5 Sleepiest Animals in the World

Some mammals sleep for up to 22 hours per day, while others only need 3 hours of shut eye! Us humans fall somewhere in the middle at a reasonable average of 8 hours per day. So which would you rather be? A sleepy Koala bear or a more animated Giraffe?

Here’s some of the sleepiest animals that we could find (with one little myth buster included).

Koala Bears

koala sleeping

Hours of sleep per day: 20-22
Maybe they just enjoy it?! We certainly wouldn’t blame them! But there is a more scientific explanation. Their diet is primarily made up of Eucalyptus leaves which substantially lack nutrients. Sleeping slows down their metabolism allowing the leaves to stay in the digestive system for longer and therefore more nutrients can be absorbed. They also need to preserve the little amount of energy that they do get from their diet. What do they need energy for? Well, to eat of course!

Sloths

sloth sleeping

Hours of sleep per day: 20 (in a zoo environment)
In fact, studies have shown that sloths in the wild only sleep on average 10 hours per day! They are not nearly as lazy as we used to think they were and they are actually capable of moving very quickly in a cat like manner if need be! So why the misconception? They are incredibly still for large portions of the day, but quite alert! They move so slowly (and house green algae) so that they are ‘invisible’ to Eagles. They just don’t want to be dinner!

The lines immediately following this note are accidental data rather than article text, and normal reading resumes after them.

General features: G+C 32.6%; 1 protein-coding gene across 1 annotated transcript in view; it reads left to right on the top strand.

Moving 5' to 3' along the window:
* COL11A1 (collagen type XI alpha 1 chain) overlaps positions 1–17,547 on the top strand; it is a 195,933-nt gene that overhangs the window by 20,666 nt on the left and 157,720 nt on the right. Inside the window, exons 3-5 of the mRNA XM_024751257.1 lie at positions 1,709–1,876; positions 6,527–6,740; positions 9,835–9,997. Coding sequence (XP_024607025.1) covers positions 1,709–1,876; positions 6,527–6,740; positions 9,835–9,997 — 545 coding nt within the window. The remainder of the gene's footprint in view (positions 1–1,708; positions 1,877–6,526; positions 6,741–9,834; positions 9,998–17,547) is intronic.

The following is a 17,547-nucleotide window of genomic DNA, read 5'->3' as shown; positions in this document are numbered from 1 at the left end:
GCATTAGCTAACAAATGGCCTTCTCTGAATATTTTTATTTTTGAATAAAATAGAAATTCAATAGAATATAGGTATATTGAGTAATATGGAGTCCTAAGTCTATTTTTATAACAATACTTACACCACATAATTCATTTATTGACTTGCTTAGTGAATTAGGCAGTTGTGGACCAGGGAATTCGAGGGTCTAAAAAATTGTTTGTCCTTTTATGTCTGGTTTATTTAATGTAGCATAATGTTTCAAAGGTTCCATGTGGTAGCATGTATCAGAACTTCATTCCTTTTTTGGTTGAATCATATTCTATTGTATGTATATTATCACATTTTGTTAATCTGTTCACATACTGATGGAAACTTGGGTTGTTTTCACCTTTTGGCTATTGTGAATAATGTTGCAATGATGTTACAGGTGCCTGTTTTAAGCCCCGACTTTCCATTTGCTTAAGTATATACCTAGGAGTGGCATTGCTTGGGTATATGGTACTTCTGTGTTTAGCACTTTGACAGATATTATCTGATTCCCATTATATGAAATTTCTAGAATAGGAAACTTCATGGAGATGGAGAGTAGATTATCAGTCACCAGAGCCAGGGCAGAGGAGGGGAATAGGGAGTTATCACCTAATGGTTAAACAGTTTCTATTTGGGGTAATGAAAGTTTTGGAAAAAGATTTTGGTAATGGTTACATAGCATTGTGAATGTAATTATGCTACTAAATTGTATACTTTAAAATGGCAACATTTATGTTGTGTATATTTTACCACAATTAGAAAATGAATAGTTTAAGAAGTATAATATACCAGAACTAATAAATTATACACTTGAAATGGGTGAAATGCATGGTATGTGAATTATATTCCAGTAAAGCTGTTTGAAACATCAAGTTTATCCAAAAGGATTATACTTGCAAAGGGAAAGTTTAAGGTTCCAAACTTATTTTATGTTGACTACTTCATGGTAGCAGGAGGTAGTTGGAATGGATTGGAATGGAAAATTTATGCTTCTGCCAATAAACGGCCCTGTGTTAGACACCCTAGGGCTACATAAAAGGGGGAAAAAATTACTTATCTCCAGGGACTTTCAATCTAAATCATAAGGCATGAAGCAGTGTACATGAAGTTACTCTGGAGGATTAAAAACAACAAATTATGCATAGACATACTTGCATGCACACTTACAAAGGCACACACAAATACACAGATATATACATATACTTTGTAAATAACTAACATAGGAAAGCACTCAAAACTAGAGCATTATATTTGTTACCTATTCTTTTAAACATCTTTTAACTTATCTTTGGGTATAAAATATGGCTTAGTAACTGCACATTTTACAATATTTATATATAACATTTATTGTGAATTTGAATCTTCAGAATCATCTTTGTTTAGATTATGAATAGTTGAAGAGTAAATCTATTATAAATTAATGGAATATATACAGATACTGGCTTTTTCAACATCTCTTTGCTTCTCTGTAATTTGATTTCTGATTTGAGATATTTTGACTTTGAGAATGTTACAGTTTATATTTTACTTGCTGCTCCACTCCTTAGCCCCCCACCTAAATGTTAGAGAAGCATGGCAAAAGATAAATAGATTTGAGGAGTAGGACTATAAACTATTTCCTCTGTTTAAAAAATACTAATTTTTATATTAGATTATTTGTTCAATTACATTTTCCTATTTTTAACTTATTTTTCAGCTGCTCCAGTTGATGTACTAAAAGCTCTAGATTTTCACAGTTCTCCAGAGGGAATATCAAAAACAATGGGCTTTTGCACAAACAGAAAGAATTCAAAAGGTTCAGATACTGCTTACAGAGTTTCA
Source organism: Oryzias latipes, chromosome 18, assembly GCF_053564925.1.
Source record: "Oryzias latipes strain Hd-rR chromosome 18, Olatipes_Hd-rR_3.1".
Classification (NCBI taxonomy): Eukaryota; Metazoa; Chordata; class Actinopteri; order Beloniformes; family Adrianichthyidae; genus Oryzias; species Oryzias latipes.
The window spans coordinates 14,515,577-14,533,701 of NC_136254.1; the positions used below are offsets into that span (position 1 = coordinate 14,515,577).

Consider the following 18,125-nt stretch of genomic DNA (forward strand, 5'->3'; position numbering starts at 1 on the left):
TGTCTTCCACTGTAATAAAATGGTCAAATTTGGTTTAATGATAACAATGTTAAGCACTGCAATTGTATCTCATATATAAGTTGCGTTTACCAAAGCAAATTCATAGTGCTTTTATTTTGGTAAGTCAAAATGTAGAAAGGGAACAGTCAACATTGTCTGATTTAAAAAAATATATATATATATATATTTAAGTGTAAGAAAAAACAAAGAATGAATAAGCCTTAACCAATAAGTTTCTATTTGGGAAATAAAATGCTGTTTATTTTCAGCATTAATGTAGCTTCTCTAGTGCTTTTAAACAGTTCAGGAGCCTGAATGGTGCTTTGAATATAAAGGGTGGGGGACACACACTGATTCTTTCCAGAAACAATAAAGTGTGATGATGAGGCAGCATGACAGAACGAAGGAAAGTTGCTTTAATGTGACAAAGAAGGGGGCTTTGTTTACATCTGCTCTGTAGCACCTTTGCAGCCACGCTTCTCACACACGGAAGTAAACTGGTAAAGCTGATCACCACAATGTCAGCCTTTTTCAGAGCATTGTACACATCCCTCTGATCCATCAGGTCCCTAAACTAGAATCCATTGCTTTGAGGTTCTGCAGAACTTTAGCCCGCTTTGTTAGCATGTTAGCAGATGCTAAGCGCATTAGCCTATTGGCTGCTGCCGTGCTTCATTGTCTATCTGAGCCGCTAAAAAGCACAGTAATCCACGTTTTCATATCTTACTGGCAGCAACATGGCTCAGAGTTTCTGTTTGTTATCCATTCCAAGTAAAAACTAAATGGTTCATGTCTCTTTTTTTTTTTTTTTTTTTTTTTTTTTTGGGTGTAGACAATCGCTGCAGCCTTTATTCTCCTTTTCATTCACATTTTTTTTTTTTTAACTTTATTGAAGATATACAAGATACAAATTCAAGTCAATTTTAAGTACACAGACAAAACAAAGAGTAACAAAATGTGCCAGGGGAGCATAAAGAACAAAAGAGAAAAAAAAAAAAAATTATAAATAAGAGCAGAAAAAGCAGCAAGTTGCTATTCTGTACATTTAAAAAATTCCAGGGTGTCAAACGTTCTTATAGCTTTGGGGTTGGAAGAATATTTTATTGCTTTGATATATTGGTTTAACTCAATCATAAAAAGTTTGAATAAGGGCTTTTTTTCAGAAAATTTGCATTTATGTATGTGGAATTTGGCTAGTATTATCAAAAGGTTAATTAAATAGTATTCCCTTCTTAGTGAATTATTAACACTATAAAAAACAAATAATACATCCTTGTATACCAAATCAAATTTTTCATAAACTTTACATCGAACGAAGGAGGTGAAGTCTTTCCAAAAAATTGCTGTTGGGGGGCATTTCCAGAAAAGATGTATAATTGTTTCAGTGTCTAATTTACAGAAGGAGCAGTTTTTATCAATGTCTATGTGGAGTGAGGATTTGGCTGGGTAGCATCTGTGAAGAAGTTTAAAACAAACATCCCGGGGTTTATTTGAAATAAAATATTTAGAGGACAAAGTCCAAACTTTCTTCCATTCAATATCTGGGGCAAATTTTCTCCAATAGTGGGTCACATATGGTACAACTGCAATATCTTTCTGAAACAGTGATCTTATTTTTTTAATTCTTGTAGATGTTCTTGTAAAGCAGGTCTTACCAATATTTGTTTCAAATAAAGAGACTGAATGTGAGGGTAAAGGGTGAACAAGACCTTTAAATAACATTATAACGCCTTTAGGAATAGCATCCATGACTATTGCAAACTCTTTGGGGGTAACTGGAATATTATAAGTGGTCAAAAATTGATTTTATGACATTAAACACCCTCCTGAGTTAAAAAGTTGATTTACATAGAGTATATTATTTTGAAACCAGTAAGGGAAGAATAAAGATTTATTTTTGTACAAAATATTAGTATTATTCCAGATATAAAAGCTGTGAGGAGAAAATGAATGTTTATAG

Tigers

tiger sleeping

Hours of sleep per day: 18-19
It’s very simple – they just need to preserve energy for hunts (lions are the same). Their size and speed means that they can be left exhausted after only one chase…and what’s more, they are only successful between 10 – 20% of the time! They usually sleep after eating and they don’t do it in blocks of 19 hours, unsurprisingly they have ‘catnaps’.

Human babies

baby sleeping

Hours of sleep per day: 16-17 hours
What? We had to include them, they sleep for 17 hours! They don’t hunt and they don’t eat Eucalyptus – so why do they need so much sleep? They need to grow! Growth hormones are secreted faster when they are sleeping. It also allows their brain to organise and make sense of a vast amount of new experiences and renews the chemicals in their brain and body ready for a brand new day. (Although this is true for many animals, we wanted humans to feature somewhere in the list of the sleepiest).

Hamsters

Hamsters sleeping

Hours of sleep per day: 14 hours
Hamsters sleep for this amount of time for the simple reason that it’s daylight. They don’t want to be visible to their predators, so they would burrow underground and sleep the daylight away. Then they would venture out at night to collect food. Clever and cute!

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